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Hollywood off to Vegas via England

Promoters, hoping to bring L.A. scenesters to that other strip, open Body English.

June 17, 2004|Steve Baltin | Special to The Times

LAS VEGAS — So this is what you get when you take Tinseltown to Sin City: England.

England?

That's the feel inside Body English, the glitzy new club on the lobby level of the Hard Rock Hotel & Casino. After its splashy opening last weekend with the Maxim magazine "Hot 100" party, the two tastemakers responsible for the venture, Hard Rock owner Peter Morton and L.A. uber-promoter Brent Bolthouse, have the club scenes in both cities abuzz.

"From a promotion and marketing standpoint, I didn't want to rely on a typical Vegas approach to it, and Brent's a cool, iconoclastic dude who I thought would work well in Vegas," Morton said on a night Body English entertained the likes of Paris Hilton, Shannon Elizabeth and husband Joe Reitman, Matthew Perry and Adrien Brody. Snoop Dogg capped the evening with a surprise 2 a.m. performance.

The talk of the night, though, was the elegant space, which was designed by Kelly Wearstler. The palatial multilevel venue, highlighted by a Baccarat chandelier over the dance floor, features 40 booths, all with Tuscan leather interiors, and marble troughs and gold-plated fixtures in the restrooms. It's perfect for the odd clubgoer who orders the $2,000 martini that includes a diamond and ruby swizzle stick.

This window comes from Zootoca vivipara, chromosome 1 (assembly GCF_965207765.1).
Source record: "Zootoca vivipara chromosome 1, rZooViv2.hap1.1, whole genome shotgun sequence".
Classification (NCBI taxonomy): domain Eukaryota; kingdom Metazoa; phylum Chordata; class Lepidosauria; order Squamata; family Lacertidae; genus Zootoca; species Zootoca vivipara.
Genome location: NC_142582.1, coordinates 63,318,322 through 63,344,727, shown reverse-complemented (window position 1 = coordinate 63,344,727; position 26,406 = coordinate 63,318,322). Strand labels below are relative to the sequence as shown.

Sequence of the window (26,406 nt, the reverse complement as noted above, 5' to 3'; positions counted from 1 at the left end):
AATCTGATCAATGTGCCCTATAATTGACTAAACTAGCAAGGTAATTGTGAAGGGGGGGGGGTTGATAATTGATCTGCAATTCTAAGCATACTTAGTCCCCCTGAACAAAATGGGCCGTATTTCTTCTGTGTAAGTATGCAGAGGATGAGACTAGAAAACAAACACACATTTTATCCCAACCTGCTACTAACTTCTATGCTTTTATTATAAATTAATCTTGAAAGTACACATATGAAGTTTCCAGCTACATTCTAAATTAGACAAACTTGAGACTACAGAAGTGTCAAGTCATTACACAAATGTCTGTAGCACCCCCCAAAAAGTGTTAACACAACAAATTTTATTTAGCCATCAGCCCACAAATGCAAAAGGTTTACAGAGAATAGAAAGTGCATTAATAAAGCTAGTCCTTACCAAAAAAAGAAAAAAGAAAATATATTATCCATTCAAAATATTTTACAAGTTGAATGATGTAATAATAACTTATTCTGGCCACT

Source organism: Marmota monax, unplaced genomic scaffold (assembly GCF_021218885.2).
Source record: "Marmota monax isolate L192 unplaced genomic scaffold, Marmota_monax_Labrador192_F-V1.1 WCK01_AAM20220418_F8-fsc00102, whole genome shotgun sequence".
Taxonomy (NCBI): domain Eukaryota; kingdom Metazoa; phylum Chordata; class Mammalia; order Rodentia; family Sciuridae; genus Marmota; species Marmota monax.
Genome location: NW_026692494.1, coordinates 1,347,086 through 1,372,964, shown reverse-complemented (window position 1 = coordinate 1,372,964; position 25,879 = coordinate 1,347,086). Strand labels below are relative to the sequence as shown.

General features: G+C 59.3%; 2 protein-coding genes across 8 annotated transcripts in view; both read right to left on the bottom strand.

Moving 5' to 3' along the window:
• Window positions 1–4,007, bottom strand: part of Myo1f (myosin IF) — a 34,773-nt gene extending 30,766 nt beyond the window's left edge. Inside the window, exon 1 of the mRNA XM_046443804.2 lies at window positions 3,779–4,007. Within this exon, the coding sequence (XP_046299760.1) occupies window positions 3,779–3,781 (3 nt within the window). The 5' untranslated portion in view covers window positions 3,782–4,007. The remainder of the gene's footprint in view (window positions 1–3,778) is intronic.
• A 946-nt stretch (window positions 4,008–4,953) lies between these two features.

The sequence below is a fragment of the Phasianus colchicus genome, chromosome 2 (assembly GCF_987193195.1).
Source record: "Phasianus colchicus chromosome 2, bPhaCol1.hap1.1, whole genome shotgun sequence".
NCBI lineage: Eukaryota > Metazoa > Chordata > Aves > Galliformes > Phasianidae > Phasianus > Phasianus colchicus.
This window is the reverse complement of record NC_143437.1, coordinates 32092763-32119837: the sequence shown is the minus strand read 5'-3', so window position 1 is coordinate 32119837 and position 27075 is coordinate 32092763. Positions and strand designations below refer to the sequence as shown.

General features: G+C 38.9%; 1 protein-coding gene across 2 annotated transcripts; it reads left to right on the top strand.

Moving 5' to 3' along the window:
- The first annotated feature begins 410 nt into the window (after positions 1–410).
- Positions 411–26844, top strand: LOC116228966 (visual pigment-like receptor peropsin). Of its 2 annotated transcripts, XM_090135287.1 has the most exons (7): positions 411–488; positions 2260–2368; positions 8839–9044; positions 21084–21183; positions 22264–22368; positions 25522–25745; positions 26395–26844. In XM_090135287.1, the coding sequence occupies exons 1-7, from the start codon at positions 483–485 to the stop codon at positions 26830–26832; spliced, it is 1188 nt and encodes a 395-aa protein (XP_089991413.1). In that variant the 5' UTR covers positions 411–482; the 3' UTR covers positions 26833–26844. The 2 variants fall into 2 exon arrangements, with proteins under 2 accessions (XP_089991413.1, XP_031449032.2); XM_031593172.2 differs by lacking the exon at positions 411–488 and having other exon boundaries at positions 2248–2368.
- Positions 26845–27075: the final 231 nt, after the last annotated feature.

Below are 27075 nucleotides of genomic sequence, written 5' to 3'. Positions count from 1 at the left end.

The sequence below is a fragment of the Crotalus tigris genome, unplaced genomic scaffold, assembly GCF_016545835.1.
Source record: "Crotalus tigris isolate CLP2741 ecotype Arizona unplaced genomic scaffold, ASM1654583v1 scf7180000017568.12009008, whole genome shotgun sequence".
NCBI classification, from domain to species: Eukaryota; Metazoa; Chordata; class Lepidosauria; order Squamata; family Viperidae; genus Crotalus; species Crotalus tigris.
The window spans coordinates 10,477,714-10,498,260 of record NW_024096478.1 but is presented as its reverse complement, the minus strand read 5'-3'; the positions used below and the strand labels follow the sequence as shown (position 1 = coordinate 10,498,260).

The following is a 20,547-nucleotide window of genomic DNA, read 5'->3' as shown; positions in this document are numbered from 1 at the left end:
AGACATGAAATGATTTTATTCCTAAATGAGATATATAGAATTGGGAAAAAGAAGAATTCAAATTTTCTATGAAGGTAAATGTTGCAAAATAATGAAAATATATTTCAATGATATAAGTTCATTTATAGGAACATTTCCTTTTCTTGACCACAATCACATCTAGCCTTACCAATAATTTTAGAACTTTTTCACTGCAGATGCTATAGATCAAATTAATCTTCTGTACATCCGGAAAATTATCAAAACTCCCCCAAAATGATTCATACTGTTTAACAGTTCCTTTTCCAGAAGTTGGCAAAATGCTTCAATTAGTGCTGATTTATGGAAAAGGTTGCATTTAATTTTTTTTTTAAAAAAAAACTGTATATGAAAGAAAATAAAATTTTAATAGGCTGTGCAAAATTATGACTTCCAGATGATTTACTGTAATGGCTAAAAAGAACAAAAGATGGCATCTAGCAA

"The thesis behind the club was an English rock star's disco in his own house," Morton said of the design. "Hence the mirrors, the iconic columns, which embody English architecture."

Kim Smith, the magazine's July cover girl and costar of the upcoming film "Catwoman," was impressed just from an afternoon walk-through. "I got a tour the other day, and it was amazing in the day," she said before heading inside.

Said actor Shane West: "The lighting and sound were unlike any club I have ever been in ... especially for Vegas."

But it is distinctly for high rollers. All 40 of the booths are bottle service and require a minimum order of $300 per four people -- easy when the priciest bottles run close to $2,000 each (champagne) and the cheapest is a $160 wine.

The presence of Bolthouse, as well as sound and lights from John Lyons (who co-owns L.A.'s Avalon), is intended to attract the L.A. crowd. "We hope to start a real trend of hard-core Hollywood events in Vegas," Bolthouse said. "I bet in the next few years you'll see movie premieres in Vegas. You'll see more and more things happening on a bigger scale."

Of course, Bolthouse's reputation is what he and Morton are counting on to entice scenesters.

Said Hilton, who's a regular at the promoter's functions: "This was the best weekend in Vegas ever."

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